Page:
Wednesday, March 11, 2009

California Livin'

It is the beginning of March, which signifies in this area a wave of blooming flowers and gradually increasing temperatures. It is a beautiful time of year, truly, when everything is green and vibrant -- unlike the summer, when the hills are brown and devoid of life.

Chris from the UK asked for me to send a picture of some blooming flowers, so here is a rather pretty one outside of my building at work:

Considering my home town in Canada is about 23F right now, I consider myself quite fortunate.

Chris also mentioned that Network Operations is a good industry to be in, as there is no work unless something breaks, or you need to do upgrades. In my Ops job with my previous company, this was partially true, at least for the first couple of years I was there. Now, however, it is an entirely different story.

The network that I support in my current job is so massive, and with so many pieces of equipment and varying technologies, that our team is fully engaged -- all day, every day -- in issues, problems, and proactive network management. Our hours per week vary, but they are almost never 40. And the days we are on-call, well, we can forget about a peaceful, uninterrupted sleep. It just doesn't happen. I actually broke the holster on my pager the other night, stumbling down the steps at 1:00am to find the source of an issue. Collateral damage, you could call it.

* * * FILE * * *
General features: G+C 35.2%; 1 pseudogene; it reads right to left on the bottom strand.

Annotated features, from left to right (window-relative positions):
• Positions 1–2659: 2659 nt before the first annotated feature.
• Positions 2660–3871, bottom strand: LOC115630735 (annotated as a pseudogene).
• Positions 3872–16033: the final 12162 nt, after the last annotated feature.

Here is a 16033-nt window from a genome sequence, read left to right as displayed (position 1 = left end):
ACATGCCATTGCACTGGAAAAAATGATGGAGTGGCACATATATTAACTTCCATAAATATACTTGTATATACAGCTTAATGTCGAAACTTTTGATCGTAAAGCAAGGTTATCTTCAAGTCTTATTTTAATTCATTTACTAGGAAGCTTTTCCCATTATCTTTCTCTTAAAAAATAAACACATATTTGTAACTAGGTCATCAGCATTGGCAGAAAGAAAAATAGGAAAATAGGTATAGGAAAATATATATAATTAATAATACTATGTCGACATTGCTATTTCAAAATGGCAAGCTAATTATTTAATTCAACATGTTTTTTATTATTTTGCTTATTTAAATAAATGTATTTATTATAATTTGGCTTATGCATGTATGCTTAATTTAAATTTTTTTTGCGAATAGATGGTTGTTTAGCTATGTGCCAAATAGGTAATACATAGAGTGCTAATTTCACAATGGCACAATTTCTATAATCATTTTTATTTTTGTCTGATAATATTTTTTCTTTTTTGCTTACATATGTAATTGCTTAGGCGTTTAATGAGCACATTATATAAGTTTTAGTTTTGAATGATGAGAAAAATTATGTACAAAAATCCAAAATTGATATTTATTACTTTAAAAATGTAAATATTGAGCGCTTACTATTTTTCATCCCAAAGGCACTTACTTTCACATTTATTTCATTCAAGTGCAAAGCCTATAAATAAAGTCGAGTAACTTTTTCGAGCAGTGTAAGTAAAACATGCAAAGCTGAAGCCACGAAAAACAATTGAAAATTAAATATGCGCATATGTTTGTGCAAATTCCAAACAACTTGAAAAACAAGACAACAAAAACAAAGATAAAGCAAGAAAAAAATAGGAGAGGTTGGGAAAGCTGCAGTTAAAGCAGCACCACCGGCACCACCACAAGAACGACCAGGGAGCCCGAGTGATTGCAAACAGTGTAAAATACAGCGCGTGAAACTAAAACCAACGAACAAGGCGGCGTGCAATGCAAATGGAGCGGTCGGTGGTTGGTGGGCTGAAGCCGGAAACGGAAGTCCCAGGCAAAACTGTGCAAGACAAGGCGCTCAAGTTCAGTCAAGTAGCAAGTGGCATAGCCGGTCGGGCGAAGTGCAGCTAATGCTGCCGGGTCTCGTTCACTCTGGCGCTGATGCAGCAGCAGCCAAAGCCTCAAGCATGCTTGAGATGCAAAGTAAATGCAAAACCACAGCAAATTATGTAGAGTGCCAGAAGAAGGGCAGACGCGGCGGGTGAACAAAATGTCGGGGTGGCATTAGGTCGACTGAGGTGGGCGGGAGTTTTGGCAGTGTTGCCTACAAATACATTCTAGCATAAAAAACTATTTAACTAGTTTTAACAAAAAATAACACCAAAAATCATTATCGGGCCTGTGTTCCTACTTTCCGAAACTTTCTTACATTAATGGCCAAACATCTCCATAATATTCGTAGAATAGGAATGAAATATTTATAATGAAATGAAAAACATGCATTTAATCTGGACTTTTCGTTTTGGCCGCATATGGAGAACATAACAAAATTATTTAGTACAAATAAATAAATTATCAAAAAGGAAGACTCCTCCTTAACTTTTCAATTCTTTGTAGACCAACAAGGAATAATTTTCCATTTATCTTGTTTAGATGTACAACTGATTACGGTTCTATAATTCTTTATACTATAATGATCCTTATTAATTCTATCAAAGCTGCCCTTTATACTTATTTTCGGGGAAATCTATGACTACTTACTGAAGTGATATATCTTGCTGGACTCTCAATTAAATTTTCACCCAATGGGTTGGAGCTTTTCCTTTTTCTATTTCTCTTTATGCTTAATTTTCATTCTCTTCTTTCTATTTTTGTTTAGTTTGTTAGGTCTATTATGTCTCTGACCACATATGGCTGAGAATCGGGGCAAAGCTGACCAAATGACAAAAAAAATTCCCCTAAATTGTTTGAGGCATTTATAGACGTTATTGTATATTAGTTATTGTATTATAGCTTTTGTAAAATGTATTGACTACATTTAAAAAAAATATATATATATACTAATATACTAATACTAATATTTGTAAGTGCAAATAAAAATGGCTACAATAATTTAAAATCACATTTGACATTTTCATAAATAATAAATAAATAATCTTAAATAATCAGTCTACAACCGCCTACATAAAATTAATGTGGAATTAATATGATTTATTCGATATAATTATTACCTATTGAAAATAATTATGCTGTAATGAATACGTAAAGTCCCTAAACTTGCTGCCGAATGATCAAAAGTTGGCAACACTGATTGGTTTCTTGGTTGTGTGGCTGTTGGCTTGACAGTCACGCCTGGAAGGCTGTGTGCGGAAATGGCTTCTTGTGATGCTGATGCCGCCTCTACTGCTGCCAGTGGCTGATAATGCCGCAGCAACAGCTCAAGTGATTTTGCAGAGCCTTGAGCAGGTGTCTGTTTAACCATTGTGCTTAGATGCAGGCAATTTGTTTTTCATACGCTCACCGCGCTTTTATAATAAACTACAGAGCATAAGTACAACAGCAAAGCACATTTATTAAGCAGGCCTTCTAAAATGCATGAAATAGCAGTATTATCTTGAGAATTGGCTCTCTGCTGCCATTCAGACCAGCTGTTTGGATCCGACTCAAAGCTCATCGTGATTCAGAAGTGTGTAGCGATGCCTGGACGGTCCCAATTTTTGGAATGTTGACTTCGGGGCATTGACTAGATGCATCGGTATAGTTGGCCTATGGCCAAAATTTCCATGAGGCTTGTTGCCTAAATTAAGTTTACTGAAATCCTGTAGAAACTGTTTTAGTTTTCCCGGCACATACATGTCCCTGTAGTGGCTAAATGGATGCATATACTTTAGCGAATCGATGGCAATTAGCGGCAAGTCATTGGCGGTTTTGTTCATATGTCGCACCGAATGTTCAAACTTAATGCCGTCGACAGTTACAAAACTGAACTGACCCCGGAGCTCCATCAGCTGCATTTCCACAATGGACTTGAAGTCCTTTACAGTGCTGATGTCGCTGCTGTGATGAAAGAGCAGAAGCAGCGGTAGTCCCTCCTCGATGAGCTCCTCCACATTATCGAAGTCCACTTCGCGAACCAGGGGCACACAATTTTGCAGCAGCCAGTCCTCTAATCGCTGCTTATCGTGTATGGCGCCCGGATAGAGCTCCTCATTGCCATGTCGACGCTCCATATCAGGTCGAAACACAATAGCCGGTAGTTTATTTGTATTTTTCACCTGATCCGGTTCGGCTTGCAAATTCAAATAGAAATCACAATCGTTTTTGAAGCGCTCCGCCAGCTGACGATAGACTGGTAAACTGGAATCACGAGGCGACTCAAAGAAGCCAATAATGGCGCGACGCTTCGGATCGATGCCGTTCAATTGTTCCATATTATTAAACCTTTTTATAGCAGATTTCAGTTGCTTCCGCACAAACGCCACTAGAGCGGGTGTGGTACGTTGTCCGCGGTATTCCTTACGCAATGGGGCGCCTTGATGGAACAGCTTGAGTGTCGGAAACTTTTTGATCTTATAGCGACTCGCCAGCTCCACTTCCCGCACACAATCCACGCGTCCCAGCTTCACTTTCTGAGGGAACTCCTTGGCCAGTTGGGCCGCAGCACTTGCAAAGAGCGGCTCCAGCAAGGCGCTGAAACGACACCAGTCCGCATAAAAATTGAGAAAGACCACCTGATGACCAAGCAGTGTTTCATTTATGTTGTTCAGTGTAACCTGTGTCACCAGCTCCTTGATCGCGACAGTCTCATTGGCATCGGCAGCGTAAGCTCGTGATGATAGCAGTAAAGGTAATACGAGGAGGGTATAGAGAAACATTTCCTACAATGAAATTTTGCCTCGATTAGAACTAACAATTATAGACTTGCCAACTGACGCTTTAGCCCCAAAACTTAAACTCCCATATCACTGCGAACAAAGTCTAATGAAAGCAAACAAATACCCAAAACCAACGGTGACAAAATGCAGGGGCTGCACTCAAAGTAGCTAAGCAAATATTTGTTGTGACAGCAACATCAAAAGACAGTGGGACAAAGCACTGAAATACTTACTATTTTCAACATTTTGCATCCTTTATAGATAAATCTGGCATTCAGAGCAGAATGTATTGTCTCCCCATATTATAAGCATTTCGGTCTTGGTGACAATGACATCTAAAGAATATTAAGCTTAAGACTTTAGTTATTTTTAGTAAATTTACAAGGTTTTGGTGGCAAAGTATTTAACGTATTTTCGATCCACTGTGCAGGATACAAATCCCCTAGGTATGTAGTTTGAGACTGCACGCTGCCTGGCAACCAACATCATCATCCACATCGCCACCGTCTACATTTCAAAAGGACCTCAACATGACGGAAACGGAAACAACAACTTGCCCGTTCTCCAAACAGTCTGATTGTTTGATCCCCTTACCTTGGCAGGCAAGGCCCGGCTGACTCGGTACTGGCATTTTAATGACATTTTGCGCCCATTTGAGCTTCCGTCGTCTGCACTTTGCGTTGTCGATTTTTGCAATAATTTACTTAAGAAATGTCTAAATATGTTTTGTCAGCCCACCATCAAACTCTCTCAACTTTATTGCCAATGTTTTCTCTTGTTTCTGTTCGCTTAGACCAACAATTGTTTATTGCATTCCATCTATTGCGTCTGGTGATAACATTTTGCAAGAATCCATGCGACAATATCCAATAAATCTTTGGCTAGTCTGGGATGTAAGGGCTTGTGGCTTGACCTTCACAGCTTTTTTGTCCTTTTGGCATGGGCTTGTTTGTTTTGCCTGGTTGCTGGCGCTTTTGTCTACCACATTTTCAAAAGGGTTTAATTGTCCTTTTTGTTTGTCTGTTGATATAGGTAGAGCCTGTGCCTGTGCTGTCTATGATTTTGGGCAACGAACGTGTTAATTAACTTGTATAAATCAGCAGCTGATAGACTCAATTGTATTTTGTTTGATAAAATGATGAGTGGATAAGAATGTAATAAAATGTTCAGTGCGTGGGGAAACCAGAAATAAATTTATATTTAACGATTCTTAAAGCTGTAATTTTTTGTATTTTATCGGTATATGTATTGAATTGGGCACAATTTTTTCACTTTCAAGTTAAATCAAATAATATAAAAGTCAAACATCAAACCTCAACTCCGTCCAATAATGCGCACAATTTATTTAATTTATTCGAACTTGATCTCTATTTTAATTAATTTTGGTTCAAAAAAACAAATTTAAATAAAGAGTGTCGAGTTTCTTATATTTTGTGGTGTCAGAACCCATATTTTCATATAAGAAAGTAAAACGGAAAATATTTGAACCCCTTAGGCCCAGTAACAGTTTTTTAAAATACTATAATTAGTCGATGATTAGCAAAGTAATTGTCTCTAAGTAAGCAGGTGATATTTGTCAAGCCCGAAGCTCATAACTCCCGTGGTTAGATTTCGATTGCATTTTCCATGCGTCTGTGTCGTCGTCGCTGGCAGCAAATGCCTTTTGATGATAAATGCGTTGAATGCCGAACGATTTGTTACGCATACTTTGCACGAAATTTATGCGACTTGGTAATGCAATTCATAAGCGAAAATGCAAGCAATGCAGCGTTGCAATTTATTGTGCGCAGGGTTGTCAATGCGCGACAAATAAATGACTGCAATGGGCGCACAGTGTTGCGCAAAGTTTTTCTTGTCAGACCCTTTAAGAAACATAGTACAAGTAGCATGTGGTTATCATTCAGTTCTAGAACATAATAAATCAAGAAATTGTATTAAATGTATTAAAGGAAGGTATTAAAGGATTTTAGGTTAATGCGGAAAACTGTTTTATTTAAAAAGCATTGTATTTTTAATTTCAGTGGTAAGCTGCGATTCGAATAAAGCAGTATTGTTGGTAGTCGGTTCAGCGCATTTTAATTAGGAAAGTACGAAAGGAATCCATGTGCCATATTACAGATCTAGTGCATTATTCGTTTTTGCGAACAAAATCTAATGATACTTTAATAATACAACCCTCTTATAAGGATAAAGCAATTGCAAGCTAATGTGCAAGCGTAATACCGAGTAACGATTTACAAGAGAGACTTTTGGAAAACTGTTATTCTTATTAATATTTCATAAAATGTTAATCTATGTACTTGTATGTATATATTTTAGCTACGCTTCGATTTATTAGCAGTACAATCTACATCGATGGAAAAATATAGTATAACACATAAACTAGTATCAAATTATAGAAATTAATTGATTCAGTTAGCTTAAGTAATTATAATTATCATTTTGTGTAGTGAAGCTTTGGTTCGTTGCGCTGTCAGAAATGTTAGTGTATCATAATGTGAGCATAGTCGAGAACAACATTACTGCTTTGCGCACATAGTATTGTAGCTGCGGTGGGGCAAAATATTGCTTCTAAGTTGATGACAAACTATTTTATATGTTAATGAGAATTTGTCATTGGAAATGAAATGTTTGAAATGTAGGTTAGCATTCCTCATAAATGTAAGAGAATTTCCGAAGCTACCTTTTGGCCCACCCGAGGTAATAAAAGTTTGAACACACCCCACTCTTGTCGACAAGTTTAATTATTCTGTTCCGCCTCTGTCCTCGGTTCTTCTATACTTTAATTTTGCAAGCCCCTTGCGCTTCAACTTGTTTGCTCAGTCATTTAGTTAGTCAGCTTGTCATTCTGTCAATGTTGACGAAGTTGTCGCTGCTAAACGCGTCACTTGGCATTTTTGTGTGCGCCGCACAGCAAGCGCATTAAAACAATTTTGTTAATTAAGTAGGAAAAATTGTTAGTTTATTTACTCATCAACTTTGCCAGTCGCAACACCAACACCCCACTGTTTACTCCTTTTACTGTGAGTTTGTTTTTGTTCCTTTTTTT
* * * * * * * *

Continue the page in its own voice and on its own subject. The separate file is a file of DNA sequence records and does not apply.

I love the challenge, the adrenaline, the moments of crazy until you finally isolate the source of the problem. I don't love the long hours or the midnight pages, but it comes with the territory.

One of my teammates once asked me, "How do you stay so calm during incidents, when the world is falling down, and everyone else is flipping out ?" The answer is simple: I'm trained for it. My EMT studies, and years of service as a volunteer dealing with medical and other emergencies, have taught me to remain calm in the face of chaos. I live for the moments of panic, and for the opportunity to offer comfort. And while a broken router module or switch chassis cannot be calmed in the same way as a human patient, I am all for finding the action that gives a satisfactory resolution.

It's a tough industry, and a tough job -- both of them. But I wouldn't have it any other way.

The blooming flowers at the beginning of March aren't all bad, either.


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